“He reminds me of a guy named Tim Thomas a little bit.”

Those were some of the first words that came to Tyler Seguin after his Dallas Stars won the Clarence S. Campbell Bowl, knocking off the Vegas Golden Knights in just five games in the Western Conference final. He was, of course, referring to Dallas goaltender Anton Khudobin, who has been magnificent all postseason.

Ten years ago, Seguin was a wide-eyed rookie playing for an indomitable Boston Bruins team known for their ability in the defensive zone. They had plenty of skater talent – Milan Lucic, David Krejci, Patrice Bergeron and Zdeno Chara were all in their prime playing years, and more young impact skaters like Seguin and teammate Brad Marchand were waiting in the wings.

But they also had the ultimate eraser in net.

The season put together by Thomas in 2010-11 was one of the best stretches of goaltending in recent history. In 57 regular-season games, Thomas stopped a whopping 93.8 per cent of shots, then followed it up by stopping 94.0 per cent of shots in the postseason. Although he was playing behind arguably the most capable defensive group in the league, he still was erasing plenty of goals that would have been scored against ordinary goaltenders.

During the regular season, we assess he gave up 31 fewer goals than expected. That would be the third highest number in the league, just behind Carolina’s Cam Ward (+33) and New York’s Henrik Lundqvist (+32).

In many ways, Seguin’s comparison is understandable. Khudobin is on a playoff heater – more on this in a moment – that’s really only comparable to a handful of other great performances this past decade. And Dallas similarly has quite a defensive reputation, regarded as one of the best teams at pushing opposing attackers into low-danger areas along the perimeter and protecting the net front.

But Dallas has really had to lean on Khudobin at times this postseason, and that’s where the comparison diverges.

Let’s consider the two goaltenders and their respective postseason runs by the numbers:

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In the modern era of hockey (2007-08 to present), Thomas and Los Angeles’ Jonathan Quick (in the 2011-12 season) carried some of the best postseason save percentages we’ve seen. We know that Thomas was playing behind an elite defensive team that did well at forcing attackers to the outside. We also know that Quick played behind one of the best puck-possession teams we have seen – whereas Thomas was facing around 33 shots on goal per game, similar to what Khudobin has faced this postseason, Quick was at just 26 shots against per game.

Let’s think about these same two measures and compare at a broader scale. I went and grabbed the statistical profiles of 18 playoff goaltenders since the 2007-08 season – those 18 goaltenders ranking no worse than second-best in a respective season by goals saved above average (“GSAA”) and goals saved above expectations (“GSAx”).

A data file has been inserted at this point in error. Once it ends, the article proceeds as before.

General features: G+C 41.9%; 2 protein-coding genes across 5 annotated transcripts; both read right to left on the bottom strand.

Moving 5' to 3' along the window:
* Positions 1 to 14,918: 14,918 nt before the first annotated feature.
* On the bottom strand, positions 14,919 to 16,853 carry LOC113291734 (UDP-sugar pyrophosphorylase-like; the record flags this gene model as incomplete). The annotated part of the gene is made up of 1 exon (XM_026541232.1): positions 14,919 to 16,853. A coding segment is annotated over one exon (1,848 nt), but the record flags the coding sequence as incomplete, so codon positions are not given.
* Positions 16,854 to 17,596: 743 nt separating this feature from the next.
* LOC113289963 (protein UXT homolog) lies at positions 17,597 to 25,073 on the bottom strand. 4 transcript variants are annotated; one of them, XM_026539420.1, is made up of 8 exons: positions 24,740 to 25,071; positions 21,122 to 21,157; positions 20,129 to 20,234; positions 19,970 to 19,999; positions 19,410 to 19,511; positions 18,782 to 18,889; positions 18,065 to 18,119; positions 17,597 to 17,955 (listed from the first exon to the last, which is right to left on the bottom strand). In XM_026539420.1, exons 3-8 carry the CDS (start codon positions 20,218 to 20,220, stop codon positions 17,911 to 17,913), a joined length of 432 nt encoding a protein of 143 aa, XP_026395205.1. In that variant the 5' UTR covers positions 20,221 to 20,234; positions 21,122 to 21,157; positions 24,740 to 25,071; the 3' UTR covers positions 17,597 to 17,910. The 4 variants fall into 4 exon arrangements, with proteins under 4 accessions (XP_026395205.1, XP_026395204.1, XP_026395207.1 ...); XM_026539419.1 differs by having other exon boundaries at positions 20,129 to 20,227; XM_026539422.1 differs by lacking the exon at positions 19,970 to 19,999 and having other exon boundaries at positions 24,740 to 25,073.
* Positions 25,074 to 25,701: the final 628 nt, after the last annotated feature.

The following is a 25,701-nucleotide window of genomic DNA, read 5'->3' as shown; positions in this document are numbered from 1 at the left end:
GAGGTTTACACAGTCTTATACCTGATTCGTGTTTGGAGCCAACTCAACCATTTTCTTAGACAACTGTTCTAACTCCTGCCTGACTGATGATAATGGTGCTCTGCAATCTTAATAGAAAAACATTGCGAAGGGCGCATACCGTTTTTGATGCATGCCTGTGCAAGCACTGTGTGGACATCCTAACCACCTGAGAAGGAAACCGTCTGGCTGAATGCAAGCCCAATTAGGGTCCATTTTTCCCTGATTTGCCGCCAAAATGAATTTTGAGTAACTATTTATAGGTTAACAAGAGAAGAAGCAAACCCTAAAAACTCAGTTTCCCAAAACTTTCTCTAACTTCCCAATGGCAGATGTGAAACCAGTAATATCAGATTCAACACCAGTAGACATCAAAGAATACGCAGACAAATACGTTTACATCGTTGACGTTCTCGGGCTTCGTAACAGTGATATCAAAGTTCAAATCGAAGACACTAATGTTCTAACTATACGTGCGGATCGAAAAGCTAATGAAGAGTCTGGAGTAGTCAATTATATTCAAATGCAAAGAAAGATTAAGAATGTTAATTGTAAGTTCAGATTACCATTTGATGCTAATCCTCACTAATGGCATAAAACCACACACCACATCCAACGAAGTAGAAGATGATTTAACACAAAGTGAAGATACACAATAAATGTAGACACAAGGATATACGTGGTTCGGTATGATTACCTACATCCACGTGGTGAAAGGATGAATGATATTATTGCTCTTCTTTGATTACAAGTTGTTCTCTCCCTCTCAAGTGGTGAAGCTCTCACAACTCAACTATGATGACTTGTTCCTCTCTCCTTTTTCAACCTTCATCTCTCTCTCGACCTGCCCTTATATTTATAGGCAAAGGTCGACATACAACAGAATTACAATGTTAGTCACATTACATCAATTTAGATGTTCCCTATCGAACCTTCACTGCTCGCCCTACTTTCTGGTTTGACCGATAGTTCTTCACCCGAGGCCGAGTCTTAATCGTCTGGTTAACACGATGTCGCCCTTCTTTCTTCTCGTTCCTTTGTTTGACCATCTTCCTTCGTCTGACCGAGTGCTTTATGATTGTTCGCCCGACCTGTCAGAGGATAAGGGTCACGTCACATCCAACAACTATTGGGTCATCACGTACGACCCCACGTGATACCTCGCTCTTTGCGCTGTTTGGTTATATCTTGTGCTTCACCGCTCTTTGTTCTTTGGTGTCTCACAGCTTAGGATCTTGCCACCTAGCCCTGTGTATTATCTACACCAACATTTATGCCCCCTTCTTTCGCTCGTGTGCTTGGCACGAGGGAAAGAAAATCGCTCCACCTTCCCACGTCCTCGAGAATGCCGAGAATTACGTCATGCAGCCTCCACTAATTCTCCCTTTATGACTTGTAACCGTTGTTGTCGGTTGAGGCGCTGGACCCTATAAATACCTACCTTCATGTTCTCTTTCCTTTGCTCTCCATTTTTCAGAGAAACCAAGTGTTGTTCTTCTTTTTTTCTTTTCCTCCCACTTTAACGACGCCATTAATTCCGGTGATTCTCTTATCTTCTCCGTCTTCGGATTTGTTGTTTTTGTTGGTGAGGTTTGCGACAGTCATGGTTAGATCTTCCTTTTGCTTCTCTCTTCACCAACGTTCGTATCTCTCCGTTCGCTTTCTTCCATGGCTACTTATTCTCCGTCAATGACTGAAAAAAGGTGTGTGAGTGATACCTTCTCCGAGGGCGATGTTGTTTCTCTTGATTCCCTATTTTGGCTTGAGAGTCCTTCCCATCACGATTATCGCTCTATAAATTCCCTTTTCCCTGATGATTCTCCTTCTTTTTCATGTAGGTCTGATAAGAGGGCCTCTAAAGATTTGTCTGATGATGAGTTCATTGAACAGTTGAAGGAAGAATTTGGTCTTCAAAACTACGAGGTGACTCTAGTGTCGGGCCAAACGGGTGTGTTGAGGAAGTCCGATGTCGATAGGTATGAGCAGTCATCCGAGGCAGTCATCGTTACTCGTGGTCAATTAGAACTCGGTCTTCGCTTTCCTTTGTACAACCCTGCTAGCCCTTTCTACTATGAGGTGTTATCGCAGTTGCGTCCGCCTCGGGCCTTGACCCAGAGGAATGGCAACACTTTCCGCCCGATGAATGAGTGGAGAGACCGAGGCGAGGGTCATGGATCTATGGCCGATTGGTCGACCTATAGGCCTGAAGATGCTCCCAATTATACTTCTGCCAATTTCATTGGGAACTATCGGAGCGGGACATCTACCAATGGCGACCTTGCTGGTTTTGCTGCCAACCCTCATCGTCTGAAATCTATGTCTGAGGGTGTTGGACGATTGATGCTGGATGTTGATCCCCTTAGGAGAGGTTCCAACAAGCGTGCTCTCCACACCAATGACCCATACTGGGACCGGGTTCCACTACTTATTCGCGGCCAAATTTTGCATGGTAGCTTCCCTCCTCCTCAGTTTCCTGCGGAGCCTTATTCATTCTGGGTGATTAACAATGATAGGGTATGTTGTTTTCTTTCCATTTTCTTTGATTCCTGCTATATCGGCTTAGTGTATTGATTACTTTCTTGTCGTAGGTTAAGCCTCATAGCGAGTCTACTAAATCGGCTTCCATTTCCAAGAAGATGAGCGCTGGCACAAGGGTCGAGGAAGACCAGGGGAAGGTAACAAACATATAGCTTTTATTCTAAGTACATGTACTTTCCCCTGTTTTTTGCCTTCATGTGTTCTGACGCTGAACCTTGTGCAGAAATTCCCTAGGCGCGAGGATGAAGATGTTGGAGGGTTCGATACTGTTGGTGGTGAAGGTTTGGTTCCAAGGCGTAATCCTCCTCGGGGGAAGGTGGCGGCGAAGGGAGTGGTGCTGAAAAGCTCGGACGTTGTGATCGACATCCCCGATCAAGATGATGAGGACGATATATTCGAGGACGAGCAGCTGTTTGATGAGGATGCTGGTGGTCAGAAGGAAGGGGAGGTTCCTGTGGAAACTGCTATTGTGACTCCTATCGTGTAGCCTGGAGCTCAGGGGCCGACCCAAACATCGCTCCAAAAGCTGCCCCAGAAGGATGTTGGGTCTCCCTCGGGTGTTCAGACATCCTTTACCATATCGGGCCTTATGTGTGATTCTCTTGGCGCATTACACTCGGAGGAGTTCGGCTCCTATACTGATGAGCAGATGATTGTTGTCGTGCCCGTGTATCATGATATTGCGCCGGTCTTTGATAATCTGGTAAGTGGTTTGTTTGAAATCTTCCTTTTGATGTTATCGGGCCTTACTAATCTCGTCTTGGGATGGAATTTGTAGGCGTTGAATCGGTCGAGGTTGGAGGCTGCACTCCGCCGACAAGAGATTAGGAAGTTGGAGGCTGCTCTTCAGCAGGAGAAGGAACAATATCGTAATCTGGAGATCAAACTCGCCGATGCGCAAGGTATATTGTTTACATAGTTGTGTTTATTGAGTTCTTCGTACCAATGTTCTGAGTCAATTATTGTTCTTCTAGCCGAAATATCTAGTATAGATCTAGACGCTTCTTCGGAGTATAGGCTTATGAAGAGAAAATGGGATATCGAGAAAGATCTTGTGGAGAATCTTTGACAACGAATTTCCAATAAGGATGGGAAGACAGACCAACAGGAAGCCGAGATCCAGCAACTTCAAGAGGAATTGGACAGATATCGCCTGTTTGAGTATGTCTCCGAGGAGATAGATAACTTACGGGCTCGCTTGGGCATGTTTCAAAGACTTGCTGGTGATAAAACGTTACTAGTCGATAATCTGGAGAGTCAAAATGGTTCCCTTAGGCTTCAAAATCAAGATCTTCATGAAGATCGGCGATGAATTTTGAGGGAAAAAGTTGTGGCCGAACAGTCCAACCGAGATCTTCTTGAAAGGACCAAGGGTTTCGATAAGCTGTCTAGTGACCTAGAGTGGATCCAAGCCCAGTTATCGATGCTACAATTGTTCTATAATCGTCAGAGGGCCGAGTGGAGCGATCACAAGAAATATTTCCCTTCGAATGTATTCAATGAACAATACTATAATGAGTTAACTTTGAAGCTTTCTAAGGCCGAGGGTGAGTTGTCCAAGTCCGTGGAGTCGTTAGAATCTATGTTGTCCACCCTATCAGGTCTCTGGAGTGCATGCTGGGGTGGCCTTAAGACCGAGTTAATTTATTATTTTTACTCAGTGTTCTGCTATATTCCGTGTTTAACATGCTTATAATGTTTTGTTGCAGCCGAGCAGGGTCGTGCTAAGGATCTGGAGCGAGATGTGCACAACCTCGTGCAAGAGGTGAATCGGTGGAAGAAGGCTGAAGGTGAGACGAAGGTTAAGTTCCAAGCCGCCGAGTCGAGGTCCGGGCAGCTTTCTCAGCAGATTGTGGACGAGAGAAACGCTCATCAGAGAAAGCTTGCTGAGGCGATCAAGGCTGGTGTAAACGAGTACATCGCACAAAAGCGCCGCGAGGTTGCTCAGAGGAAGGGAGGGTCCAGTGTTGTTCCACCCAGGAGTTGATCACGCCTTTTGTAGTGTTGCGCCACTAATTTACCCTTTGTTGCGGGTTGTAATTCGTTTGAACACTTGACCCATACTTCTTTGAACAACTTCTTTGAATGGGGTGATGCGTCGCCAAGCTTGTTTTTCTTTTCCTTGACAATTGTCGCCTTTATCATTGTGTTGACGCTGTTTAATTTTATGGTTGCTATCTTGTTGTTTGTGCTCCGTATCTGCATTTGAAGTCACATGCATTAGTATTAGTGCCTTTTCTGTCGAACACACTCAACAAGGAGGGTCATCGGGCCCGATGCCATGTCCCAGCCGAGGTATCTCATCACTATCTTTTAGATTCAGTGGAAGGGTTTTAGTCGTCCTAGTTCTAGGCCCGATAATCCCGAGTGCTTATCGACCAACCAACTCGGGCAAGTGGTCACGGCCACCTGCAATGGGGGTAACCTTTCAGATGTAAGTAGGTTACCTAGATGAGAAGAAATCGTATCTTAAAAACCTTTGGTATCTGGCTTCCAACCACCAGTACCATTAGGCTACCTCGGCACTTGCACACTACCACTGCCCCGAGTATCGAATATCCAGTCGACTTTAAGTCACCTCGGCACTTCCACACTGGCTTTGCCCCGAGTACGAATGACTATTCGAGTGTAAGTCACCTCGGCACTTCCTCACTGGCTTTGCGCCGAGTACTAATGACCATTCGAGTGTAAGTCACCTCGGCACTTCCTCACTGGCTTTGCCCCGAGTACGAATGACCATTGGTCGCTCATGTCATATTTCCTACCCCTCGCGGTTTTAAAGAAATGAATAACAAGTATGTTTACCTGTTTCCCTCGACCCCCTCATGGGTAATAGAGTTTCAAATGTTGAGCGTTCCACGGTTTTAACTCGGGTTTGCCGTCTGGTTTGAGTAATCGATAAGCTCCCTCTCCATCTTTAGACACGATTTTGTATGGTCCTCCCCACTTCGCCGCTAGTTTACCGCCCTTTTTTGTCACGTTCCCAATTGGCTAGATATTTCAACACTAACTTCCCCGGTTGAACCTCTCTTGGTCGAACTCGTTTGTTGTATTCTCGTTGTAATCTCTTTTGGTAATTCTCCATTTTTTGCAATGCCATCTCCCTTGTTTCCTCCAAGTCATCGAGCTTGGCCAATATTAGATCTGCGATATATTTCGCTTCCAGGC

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f we think about GSAA as the sheer effectiveness of a goalie to keep pucks out of the net, and GSAx as our barometer for the sheer level of difficulty a goaltender faced in trying to do his job, you can start comparing and contrasting goaltenders. The first thing that jumps out is that Thomas was more effective than Khudobin at keeping pucks out of the net but had a much easier shot profile to work with.

Perhaps the best comparable we have for Khudobin is the player with the nearly identical statistical profile, that being Lundqvist during the 2014-15 Stanley Cup Playoffs. That was the year the Rangers pushed Tampa Bay to seven games in the Eastern Conference final before finally conceding.

Lundqvist was holding the opposition to -0.57 goals less than expected on a per-game basis that postseason, stopping 93.0 per cent of shots in the process. His numbers were impressive because New York’s defence, by and large, was not. Despite the team success, that New York group conceded more high-danger scoring chances than any team not named the Winnipeg Jets, who were unceremoniously swept in the opening round.

At any rate, Seguin’s overarching point is quite accurate: Khudobin’s impact has been so significant you can only compare him to other elite goaltenders who had exceptional postseason runs, like that of Thomas 10 years ago.

Now Khudobin is three wins away from hoisting the Stanley Cup and Conn Smythe Trophy.

Data via Evolving Hockey, Natural Stat Trick, NHL.com, Hockey Reference